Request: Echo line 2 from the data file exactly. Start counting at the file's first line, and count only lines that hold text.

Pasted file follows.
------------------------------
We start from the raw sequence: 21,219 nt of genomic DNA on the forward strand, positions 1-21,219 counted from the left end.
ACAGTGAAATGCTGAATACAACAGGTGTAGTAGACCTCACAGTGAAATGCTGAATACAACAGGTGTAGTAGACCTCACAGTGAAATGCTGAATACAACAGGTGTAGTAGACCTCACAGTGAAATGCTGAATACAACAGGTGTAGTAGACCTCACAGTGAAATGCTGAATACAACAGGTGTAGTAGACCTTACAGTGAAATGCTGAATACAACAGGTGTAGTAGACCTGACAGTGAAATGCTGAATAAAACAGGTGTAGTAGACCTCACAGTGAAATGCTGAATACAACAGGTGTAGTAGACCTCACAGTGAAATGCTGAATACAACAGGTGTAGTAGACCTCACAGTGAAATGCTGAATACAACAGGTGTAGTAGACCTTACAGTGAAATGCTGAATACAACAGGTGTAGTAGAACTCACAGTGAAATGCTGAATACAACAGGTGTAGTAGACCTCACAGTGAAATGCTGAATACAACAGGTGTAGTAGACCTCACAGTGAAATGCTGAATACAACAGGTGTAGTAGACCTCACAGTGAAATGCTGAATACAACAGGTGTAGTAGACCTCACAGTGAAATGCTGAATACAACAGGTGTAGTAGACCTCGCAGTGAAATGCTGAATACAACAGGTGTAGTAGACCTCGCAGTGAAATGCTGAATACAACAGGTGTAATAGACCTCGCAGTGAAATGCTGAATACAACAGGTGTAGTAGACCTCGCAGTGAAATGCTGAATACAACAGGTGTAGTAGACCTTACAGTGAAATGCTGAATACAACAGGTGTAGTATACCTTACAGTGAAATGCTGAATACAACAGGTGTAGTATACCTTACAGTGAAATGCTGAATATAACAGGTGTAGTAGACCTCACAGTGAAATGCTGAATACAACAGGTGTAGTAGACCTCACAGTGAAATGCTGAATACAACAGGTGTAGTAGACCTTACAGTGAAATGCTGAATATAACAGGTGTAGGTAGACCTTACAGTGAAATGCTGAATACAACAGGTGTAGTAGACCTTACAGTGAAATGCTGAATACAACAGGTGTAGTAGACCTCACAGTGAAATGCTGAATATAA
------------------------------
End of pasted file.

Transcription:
ACAGTGAAATGCTGAATACAACAGGTGTAGTAGACCTCACAGTGAAATGCTGAATACAACAGGTGTAGTAGACCTCACAGTGAAATGCTGAATACAACAGGTGTAGTAGACCTCACAGTGAAATGCTGAATACAACAGGTGTAGTAGACCTCACAGTGAAATGCTGAATACAACAGGTGTAGTAGACCTTACAGTGAAATGCTGAATACAACAGGTGTAGTAGACCTGACAGTGAAATGCTGAATAAAACAGGTGTAGTAGACCTCACAGTGAAATGCTGAATACAACAGGTGTAGTAGACCTCACAGTGAAATGCTGAATACAACAGGTGTAGTAGACCTCACAGTGAAATGCTGAATACAACAGGTGTAGTAGACCTTACAGTGAAATGCTGAATACAACAGGTGTAGTAGAACTCACAGTGAAATGCTGAATACAACAGGTGTAGTAGACCTCACAGTGAAATGCTGAATACAACAGGTGTAGTAGACCTCACAGTGAAATGCTGAATACAACAGGTGTAGTAGACCTCACAGTGAAATGCTGAATACAACAGGTGTAGTAGACCTCACAGTGAAATGCTGAATACAACAGGTGTAGTAGACCTCGCAGTGAAATGCTGAATACAACAGGTGTAGTAGACCTCGCAGTGAAATGCTGAATACAACAGGTGTAATAGACCTCGCAGTGAAATGCTGAATACAACAGGTGTAGTAGACCTCGCAGTGAAATGCTGAATACAACAGGTGTAGTAGACCTTACAGTGAAATGCTGAATACAACAGGTGTAGTATACCTTACAGTGAAATGCTGAATACAACAGGTGTAGTATACCTTACAGTGAAATGCTGAATATAACAGGTGTAGTAGACCTCACAGTGAAATGCTGAATACAACAGGTGTAGTAGACCTCACAGTGAAATGCTGAATACAACAGGTGTAGTAGACCTTACAGTGAAATGCTGAATATAACAGGTGTAGGTAGACCTTACAGTGAAATGCTGAATACAACAGGTGTAGTAGACCTTACAGTGAAATGCTGAATACAACAGGTGTAGTAGACCTCACAGTGAAATGCTGAATATAA